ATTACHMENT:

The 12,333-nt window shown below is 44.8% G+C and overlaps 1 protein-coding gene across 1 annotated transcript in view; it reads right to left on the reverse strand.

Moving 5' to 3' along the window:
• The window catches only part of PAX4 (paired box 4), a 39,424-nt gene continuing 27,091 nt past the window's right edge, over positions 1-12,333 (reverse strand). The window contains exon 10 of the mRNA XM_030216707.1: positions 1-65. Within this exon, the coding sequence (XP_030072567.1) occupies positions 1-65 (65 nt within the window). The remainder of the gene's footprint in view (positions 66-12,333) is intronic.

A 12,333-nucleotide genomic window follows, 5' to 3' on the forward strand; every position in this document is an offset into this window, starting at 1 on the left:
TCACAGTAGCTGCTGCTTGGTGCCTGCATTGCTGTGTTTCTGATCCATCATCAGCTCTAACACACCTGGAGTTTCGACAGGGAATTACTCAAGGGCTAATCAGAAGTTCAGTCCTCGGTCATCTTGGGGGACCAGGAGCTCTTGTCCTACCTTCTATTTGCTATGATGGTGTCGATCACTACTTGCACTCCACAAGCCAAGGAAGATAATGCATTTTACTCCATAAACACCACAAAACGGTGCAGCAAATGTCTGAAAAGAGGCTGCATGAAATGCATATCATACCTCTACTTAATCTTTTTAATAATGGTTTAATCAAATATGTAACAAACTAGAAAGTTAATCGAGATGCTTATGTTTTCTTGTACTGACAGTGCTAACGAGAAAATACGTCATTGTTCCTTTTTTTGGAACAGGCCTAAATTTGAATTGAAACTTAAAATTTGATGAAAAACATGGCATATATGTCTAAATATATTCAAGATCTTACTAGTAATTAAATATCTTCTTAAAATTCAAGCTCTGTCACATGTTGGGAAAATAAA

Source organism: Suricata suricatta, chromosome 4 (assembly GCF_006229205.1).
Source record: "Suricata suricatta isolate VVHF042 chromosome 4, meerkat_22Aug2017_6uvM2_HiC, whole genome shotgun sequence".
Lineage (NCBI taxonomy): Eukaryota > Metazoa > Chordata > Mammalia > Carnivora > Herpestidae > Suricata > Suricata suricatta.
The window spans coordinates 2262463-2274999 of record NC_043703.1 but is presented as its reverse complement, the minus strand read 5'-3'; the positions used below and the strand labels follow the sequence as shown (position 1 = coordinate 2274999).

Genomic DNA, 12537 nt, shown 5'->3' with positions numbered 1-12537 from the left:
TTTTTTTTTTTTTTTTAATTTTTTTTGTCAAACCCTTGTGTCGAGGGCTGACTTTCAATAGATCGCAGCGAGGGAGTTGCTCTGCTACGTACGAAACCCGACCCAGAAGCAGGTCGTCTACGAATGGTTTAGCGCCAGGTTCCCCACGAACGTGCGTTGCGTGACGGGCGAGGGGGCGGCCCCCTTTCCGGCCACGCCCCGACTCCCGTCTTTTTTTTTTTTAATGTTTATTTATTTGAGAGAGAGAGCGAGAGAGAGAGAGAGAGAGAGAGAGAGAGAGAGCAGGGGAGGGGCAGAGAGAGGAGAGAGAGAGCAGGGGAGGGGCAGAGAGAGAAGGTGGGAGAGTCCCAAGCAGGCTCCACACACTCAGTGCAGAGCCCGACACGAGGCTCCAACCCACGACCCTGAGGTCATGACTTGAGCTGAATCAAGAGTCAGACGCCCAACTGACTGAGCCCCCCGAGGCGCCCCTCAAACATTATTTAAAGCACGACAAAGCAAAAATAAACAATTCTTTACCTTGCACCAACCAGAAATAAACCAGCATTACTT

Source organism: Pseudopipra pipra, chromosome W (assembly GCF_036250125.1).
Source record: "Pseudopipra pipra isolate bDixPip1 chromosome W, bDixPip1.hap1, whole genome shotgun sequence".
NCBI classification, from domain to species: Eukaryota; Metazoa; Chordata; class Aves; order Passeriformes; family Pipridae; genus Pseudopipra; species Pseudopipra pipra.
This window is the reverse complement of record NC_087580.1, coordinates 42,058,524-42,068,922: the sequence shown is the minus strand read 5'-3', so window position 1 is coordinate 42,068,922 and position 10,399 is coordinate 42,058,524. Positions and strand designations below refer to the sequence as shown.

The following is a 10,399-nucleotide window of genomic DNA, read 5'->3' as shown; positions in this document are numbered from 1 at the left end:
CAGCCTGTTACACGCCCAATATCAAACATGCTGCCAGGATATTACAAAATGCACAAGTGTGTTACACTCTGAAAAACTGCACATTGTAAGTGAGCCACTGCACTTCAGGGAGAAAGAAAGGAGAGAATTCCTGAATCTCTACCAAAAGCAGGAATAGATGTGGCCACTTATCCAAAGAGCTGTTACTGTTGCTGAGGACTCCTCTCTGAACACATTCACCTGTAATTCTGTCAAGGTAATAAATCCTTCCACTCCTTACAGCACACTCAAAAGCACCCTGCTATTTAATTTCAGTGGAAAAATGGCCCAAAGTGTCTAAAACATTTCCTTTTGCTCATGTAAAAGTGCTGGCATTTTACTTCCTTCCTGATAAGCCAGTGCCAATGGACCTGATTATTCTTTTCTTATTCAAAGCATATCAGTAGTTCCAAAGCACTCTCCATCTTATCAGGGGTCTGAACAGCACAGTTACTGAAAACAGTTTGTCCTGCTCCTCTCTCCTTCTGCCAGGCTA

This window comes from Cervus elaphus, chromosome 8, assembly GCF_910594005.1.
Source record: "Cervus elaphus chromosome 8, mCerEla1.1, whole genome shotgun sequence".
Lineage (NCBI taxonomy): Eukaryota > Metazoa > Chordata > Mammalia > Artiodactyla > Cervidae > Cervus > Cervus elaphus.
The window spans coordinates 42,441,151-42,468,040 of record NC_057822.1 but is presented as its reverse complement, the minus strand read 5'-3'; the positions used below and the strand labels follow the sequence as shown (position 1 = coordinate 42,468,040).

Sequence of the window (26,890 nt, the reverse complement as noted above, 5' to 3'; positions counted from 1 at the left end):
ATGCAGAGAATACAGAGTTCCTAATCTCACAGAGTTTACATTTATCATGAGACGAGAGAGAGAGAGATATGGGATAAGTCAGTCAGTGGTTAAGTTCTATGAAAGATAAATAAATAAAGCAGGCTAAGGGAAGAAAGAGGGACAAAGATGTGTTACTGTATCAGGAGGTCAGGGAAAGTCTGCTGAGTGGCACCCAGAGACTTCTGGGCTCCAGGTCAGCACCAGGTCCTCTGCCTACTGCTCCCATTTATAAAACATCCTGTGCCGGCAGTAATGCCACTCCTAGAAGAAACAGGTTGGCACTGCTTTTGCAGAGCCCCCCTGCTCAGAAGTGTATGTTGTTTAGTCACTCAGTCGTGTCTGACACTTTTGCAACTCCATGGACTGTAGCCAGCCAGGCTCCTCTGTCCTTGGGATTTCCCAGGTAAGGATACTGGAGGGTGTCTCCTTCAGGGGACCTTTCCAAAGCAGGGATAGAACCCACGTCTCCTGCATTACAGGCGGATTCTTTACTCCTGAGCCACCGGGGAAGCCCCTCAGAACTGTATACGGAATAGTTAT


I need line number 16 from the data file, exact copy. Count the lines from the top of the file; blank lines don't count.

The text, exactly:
The following is a 10,399-nucleotide window of genomic DNA, read 5'->3' as shown; positions in this document are numbered from 1 at the left end: